Well hey! It’s 2020 now 🙂
I spent the last 25 days on the #ColoradoRiver in #GrandCanyon but immediately before leaving on January 14th, I had a crazy schedule and still have so much to share with you all.
I volunteered with a friend at #ZionNationalPark for a week! As volunteers, wehazed the #CaliforniaCondors. A chick was born below the very popular Angel’s Landing hike and is getting too close to hikers.
This chick is also a very special one. In 1982, there were only 22 California Condors left in the world and this chick is the 1,000th born after recovery efforts started in the 80s. A total success story even though the California Condor is still considered critically endangered.
1k, as we affectionately refer to this new condor, was born in June and although it is full size, it’s still learning to fly and flaps around more than its parents who are well seasoned to flying and may travel as much as 150 miles in one day. 1k hangs around but doesn’t understand that the human population isn’t one that it should be too familiar with, so it is landing in trees at #ScoutsLanding and also #AngelsLanding.
1k still has a black head and looks a little different from its mature parents. We don’t know its sex yet and won’t until its captured and tagged, the way that all of the California Condors are.
I learned about the problems and difficulties training this big bird from park wildlife biologist, Janice. Janice was once a biologist at #GrandCanyon where we became friends but having not seen her and her husband Geoff for a few years, I thought this would be the perfect winter volunteer opportunity for me.
Like most Grand Canyon guides and seasonal professionals, I don’t work all that much in the winter. The wintertime is the best time for canyon adventures, hiking and otherwise, as well as #elopements as permits are easy to get and there are quiet lulls in visitation for #intimateweddings. This winter, I was particularly slow and jumped at the chance to explore around another #nationalpark.
I decided to invite my ranger friend and Grand Canyon lover , Haley. I knew she wasn’t working either and because the two of us live love and breath Grand Canyon, we already developed a love for the condor population as they are also living here at #GrandCanyon.
We spent our time hiking up to Scout’s Landing each day and met up with Condor Ray who is a regular volunteer that lives in the area. He used telemetry to see if the parents of 1k were in our area. 1k, isn’t tagged yet so we needed to check in with the parents in order to find it. Once the sun came out, the big birds gave us all a show and flew by many visitors, I could now see this issue for myself.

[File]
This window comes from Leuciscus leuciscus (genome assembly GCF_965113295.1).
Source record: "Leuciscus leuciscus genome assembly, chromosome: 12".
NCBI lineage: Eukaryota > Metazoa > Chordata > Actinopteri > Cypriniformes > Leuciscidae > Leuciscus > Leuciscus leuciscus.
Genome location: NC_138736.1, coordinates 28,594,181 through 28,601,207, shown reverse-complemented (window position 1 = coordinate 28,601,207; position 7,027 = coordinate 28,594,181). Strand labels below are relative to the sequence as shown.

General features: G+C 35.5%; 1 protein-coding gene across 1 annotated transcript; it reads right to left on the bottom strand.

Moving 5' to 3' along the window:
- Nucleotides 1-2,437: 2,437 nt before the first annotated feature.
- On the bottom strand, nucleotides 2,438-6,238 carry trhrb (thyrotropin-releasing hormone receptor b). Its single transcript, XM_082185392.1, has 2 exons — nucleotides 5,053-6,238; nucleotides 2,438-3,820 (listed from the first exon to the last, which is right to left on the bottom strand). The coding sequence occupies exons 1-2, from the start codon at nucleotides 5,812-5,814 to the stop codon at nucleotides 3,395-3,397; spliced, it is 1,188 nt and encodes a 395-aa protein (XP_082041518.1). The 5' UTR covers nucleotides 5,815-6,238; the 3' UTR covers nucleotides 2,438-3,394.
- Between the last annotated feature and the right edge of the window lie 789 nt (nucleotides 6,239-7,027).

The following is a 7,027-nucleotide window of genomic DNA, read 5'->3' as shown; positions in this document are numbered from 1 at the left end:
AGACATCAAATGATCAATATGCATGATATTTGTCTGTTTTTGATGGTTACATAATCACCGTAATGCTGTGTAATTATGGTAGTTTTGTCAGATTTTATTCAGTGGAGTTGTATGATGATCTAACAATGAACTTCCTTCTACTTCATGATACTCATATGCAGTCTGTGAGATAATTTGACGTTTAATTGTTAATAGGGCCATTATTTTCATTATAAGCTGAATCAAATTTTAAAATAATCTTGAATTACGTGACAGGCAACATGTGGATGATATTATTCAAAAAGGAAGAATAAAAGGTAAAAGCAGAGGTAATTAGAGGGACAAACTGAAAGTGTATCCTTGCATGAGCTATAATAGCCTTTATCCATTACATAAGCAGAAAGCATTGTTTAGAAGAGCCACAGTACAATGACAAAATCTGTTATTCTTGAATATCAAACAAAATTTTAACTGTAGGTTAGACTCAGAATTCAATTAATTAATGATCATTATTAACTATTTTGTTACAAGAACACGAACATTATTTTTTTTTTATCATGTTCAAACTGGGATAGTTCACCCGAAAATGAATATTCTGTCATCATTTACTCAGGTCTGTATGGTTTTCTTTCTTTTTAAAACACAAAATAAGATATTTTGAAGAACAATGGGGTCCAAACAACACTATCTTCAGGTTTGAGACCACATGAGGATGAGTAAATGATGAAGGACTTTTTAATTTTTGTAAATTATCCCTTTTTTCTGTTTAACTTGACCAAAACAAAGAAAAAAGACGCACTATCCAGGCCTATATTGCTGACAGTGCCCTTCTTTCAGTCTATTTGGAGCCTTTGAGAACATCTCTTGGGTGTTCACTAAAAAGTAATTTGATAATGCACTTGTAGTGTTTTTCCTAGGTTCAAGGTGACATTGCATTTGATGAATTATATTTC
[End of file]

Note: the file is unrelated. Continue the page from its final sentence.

When we checked into our volunteer housing, we were issued radios and water guns, blow horns and tools to haze the condors from the area. We spent a lot of time answering questions from visitors who wondered why we had transported super soakers to the landing in January. It was a great opportunity to educate the public about how to behave around this endangered species. We told them to haze the birds if they landed too close with a toss of some sand or a snowball to the it’s feet.
On one of the very last days that I volunteered with Haley, we didn’t have much condor activity. I was perched at the saddle for a long time when I finally radioed in that I would start making my way back. Of course as soon as I arrived at Scout’s Lookout again, 1k took off and landed in a tree up on Angel’s Landing. Haley, Ray and I looked at eachother. We were tired from the day and not one of us made a swift move to hike up and haze the bird.
We watched as some visitors walked over to the tree that it was perched in. We had to do something and Ray was just about to put on the crampons and hike out when we heard other visitors on the landing yell out. They were yelling, scare it away. And then there was even more activity we could see the silhouettes moving around on the landing and people getting too close when we noticed someone preparing. I could see the arm windup, he threw a snowball and another and the bird took off. Everyone at Scout’s and Angel’s Landing rejoiced together. We were a team, people knew what to do because we were there to educate them. It was a moment of pure elation and satisfaction.
To top it all off, the person who hazed the condor for us was JUST #engaged at Scout’s Lookout. I told him we had to give him a prize and I recreated some #surpriseengagementphotos for him and his new fiance. It was amazing to be able to offer my best gift to him and I would love to shoot a #zionelopement or be a #zionnationalparkphotograher in the future <3
Though the next day, I volunteered alone and needed to haze the condor chick three times with a water gun, I knew my time was well spent and thought back to the day before and the success we felt. I immediately checked in with Janice when I was off the river and 1k seems to be behaving a little bit better now 🙂
There is so much more to say about these amazing prehistoric creatures – read on with the The Peregrine Fund.